Time Warner plays up the beta launch of its public portal, particularly its runaway success with Live 8.
Time Warner's AOL unit lost nearly a million subscribers last quarter, around four percent of its total base. Ad revenues, however, were up 45 percent to $320 million.
The company said it set aside $3 billion to settle shareholder litigation over its disastrous merger with the online unit.
AOL brought in total revenues of $2.1 billion, down from $2.2 billion for the year ago period, as dial-up subscribers over age 15 fled in droves. The positive news on the advertising front was earnings of $30 million from paid search and $60 million from its Advertising.com unit.
Executives repeatedly referred to the beta launch of the public AOL.com portal in June, as well as its breakaway success with the Live 8 concerts.
"AOL is positioning itself to take advantage of the same broadband trends that are currently benefiting cable," said Chairman and CEO Dick Parsons. "Live 8 demonstrates how large audiences are starting to use this medium. "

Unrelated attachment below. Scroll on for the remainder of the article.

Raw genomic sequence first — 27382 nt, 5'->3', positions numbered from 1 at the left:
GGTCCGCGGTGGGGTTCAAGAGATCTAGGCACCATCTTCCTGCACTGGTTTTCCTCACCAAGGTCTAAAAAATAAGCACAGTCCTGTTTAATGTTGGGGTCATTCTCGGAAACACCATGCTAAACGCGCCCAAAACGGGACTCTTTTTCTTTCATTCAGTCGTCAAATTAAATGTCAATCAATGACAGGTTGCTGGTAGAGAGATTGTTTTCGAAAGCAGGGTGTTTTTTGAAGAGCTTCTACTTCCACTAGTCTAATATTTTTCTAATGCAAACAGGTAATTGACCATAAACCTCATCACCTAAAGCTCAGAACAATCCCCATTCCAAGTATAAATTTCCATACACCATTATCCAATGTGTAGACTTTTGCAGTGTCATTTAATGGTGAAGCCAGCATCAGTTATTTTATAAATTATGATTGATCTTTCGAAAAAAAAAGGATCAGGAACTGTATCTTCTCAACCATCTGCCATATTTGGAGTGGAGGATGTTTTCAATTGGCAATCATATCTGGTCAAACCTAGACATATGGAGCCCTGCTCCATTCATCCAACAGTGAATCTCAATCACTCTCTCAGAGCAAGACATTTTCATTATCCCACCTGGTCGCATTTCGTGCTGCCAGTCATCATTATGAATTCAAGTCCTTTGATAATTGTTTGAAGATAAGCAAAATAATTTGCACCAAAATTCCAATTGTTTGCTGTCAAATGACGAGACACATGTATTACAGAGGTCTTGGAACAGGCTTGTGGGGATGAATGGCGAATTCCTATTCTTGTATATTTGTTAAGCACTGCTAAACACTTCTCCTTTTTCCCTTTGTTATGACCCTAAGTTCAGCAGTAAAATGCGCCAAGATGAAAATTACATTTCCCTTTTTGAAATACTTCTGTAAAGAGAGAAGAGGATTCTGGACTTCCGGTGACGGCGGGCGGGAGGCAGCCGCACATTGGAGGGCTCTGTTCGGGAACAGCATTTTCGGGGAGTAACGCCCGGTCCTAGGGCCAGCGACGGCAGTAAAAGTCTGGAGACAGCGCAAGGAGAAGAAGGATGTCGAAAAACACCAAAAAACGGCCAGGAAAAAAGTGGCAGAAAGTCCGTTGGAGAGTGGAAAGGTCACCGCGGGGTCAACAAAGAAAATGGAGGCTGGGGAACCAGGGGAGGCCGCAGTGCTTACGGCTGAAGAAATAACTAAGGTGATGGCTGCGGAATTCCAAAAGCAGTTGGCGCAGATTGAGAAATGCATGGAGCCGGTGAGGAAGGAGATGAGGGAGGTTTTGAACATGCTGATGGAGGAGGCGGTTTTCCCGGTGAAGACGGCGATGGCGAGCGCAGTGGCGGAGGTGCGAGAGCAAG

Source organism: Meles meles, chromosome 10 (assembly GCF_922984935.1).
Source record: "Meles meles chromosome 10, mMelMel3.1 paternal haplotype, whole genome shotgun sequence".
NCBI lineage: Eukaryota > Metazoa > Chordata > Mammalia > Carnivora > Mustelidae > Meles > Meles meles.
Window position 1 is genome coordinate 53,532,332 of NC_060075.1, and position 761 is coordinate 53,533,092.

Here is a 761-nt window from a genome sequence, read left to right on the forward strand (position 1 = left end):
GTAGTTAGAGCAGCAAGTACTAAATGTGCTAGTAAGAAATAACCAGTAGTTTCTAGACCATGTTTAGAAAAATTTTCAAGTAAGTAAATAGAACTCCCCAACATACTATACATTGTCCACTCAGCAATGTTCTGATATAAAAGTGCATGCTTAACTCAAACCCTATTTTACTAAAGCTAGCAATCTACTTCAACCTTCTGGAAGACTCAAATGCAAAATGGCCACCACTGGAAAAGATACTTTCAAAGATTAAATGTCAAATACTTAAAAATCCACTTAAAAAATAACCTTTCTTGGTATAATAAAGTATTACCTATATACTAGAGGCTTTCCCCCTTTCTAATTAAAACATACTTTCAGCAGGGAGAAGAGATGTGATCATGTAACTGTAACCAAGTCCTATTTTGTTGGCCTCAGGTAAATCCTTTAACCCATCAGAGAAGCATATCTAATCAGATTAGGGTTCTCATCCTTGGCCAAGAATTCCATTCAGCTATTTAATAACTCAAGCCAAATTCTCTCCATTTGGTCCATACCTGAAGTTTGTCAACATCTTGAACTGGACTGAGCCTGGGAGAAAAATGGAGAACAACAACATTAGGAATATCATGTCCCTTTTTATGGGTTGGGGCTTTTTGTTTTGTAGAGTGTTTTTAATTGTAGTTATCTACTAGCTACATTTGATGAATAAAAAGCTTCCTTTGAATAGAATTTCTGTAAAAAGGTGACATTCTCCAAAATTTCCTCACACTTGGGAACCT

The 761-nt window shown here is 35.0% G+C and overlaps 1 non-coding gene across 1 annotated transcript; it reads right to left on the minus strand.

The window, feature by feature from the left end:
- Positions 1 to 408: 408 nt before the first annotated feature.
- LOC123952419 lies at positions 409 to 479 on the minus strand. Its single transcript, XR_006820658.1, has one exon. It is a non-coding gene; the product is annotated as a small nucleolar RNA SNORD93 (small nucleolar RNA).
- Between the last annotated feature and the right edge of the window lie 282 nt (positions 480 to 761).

Presumably based on its success with Live 8 last month, the company estimates the streaming event on-demand audience can be five to 10 times larger than Live 8's. MSN execs have made similar remarks about the power of live event streaming online.
Parsons added, "Although it's still early days, we have every reason to be optimistic that this audience-driven strategy will be very successful."
AOL's AIM instant messenger platform continues to grow. Execs called it an important channel for audience growth across all its properties. The company wants to improve its ad sales operation across its whole network with the goal of raising CPMs on all its sites to the higher level AOL-branded sites currently command.
Total revenues for Time Warner declined one percent to $10.7 billion, and the company reported a net loss of $321 million, or $.07 per share.
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Until March 2012, Zach Rodgers was managing editor of ClickZ's award-winning coverage of news and trends in digital marketing. He reported on the rise of web companies, data markets, ad technologies, and government Internet policy, among other subjects.
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